Trump has imposed tariffs on hundreds of billions in imports, renegotiated trade agreements and dangled the threat of worse over China and Europe and Mexico – all while publicly browbeating companies that close US factories or move production offshore.

But weak foreign demand, a strong US dollar and a decades-long evolution away from domestic manufacturing have progressively shrunk America’s industrial sector, said Gregory Daco, chief US economist at Oxford Economics.

Trump’s world trade war has not helped either.

“The policies that have been implemented in terms of protectionism have hurt the very sectors they were meant to protect. There’s no escaping that,” Daco said. – AFP/The Star

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China can effectively sanction US companies who sell weapons to Taiwan: experts

The US is deploying a double standard by calling China’s proposed sanctions on US companies for arms sales to Taiwan a “foolish action,” Chinese mainland analysts said on Sunday, pointing out that the sanctions could not only cut base material supply to these companies including rare earths but also block their non-military products from entering Chinese markets.

 

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Uncertainty over the future of US-China economic relations has derailed the once high-flying global equity market, which rose almost 15 per .

US global economic terrorism


Global financial markets are facing a stark wake-up call that they need to unite to stand against acts of what can only be described as economic terrorism by a country which unilaterally imposes its will on others and pursues its own goals at the cost of the interests of others.

More than a year after US President Donald Trump fired the first tariff salvo at China, he is extending the battlefield around the world. On Friday, his administration announced that it will end special trade treatment for India, removing a status that exempts billions of dollars of the South Asian country’s products from US tariffs. Trump is seriously mulling slapping tariffs on Mexican imports as he believes the country has taken advantage of the US for decades.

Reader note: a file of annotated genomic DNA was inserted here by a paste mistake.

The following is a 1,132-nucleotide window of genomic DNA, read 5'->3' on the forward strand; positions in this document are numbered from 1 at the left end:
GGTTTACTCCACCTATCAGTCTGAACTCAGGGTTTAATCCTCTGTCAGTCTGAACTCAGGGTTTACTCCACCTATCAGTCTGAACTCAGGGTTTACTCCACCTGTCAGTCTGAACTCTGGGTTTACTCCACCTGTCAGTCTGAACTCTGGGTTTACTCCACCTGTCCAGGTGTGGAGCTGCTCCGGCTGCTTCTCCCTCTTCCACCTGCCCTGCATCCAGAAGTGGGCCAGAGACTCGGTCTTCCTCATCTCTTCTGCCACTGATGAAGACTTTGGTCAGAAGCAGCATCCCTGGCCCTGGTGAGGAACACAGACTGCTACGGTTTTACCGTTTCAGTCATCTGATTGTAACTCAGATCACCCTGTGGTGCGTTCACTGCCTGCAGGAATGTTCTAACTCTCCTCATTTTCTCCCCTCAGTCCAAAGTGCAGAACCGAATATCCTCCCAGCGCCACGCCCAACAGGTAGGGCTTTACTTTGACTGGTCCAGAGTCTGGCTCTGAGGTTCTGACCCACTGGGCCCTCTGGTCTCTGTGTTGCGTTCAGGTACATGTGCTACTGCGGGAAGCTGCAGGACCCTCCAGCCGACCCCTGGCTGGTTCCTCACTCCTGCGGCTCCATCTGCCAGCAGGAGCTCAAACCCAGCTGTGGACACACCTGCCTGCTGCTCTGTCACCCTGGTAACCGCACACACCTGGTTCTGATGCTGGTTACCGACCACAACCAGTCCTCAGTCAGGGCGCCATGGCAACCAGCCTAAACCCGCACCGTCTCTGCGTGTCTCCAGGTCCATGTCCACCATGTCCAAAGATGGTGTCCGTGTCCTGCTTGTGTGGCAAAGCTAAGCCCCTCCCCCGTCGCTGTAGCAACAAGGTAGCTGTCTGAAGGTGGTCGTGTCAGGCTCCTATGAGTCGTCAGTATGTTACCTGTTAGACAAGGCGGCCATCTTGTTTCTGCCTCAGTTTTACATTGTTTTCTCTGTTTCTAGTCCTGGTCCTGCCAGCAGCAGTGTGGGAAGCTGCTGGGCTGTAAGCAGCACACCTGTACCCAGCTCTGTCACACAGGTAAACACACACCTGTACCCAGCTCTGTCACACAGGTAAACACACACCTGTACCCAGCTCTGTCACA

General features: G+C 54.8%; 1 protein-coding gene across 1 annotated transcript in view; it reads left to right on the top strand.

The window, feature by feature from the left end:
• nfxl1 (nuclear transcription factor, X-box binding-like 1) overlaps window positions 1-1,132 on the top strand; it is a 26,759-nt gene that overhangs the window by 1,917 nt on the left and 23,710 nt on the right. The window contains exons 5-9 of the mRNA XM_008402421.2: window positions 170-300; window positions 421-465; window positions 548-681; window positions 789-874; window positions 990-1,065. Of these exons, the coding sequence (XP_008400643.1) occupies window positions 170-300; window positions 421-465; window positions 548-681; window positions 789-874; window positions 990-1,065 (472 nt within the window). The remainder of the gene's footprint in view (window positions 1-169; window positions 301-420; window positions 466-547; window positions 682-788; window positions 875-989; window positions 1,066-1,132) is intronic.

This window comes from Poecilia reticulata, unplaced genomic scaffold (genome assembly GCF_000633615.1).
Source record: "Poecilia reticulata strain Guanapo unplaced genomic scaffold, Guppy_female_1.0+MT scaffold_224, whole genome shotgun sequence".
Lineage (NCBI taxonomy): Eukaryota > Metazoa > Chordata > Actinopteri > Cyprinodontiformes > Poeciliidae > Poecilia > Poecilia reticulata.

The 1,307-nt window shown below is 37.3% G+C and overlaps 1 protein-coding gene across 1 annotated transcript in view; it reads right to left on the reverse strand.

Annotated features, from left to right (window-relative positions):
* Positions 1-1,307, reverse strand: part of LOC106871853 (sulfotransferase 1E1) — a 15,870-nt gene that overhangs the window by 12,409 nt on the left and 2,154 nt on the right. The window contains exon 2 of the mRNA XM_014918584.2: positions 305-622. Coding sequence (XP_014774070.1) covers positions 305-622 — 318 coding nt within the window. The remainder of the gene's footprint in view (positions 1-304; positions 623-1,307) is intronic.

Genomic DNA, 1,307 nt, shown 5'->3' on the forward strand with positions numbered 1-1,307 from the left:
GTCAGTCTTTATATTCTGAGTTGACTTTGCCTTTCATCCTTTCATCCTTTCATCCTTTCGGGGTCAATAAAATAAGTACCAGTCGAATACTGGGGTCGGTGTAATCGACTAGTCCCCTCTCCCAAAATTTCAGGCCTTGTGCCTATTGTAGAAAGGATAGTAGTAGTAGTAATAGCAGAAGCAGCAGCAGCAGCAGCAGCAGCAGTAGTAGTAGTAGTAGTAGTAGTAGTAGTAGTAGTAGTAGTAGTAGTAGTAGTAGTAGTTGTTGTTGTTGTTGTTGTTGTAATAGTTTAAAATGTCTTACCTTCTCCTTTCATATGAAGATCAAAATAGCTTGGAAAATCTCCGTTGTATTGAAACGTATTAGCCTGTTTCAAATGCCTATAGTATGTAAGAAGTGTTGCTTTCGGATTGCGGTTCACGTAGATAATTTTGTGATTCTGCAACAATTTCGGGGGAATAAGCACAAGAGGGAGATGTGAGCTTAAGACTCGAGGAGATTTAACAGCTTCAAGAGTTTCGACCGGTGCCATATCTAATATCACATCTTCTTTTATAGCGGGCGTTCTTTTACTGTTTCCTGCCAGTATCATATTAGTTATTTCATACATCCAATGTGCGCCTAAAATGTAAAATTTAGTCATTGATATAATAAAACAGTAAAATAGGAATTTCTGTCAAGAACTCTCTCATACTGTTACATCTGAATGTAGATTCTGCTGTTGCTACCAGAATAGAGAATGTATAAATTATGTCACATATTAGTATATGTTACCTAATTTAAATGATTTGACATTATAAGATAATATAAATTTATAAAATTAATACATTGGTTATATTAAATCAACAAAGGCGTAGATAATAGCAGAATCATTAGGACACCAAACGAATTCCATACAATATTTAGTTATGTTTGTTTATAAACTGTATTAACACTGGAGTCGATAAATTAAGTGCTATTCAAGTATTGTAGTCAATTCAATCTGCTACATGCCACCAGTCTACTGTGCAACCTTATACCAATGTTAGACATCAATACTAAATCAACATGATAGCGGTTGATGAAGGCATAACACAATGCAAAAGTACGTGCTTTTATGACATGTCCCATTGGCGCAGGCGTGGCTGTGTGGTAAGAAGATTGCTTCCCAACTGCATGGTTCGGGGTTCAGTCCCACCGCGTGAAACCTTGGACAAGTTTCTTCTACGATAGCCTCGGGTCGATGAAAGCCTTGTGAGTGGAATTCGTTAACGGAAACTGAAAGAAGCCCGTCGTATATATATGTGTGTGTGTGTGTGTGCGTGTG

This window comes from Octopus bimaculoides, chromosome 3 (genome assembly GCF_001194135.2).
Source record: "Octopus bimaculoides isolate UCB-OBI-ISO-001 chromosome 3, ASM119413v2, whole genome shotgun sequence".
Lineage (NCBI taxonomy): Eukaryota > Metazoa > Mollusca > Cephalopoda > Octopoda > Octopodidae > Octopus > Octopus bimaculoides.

Even close allies cannot trust they will be exempt from Trump’s tariff addiction. It was reported that the administration considered imposing tariffs on imports from Australia, but eventually decided against the move amid opposition from his aides, “at least temporarily.”

Obviously, Trump, a businessman-turned president, is aiming his trigger finger regardless of the targets, be they US competitors or allies. Trump grumbles about his country subsidizing the world and weakening US industry and pledges to make America great again. But he doesn’t realize that a great superpower is supposed to provide public goods rather than resorting to coercion for selfish gains. His tactics are nothing short of economic terrorism.

The International Air Transport Association has estimated that the US-China trade war and high fuel prices will wipe $7.5 billion off expected airline profits in 2019. This is just the figure from the airline industry, which is enough to show the disastrous impact the US-initiated economic terrorism has on the globe. Trump may disrupt the global supply chain with the US’ economic clout, but how can a disrupted global supply chain serve the US’ strategic objectives of being a great country?

What is worse, before the US becomes great again as the president wishes, he is actually employing the strategy of blocking other countries to take the lead, as we see in his actions in quashing Huawei’s 5G advancement.

Later this month, leaders from the world’s top economies will meet at the G20 summit in Osaka, Japan to discuss key economic issues that plague the world. The conventional views of globalization and its benefits are still shared by most countries, and many countries and regions are continuing to open their economies. They should unite to face the chaos created by the Trump administration and find a way forward, so the process of globalization will not be held hostage by the US’ economic terrorism. – By Zhang Yi
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China says US trade provocations are ‘naked economic terrorism

Provoking trade rows is ‘naked economic terrorism’, says China …

China aligns with world order by improving it

As a civilization that is thousands of years old, China has
always been integrating into the current international system and
taking responsibility to defend the international order after the world
wars and the international rule of law coming into force. At the same
time, China is dedicated to promoting democratization and legalization
of international relations.

 

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A screen shot of Liu Xin of China Global Television Network appearing on Trish Regan’s show on Fox Business Network on Thursday Beij.

 

https://youtu.be/DjMI0mLUuYI https://youtu.be/uEAc3PYe1W0 https://youtu.be/UABkYYyPMzc https://youtu.be/NrfoG840wVk China ..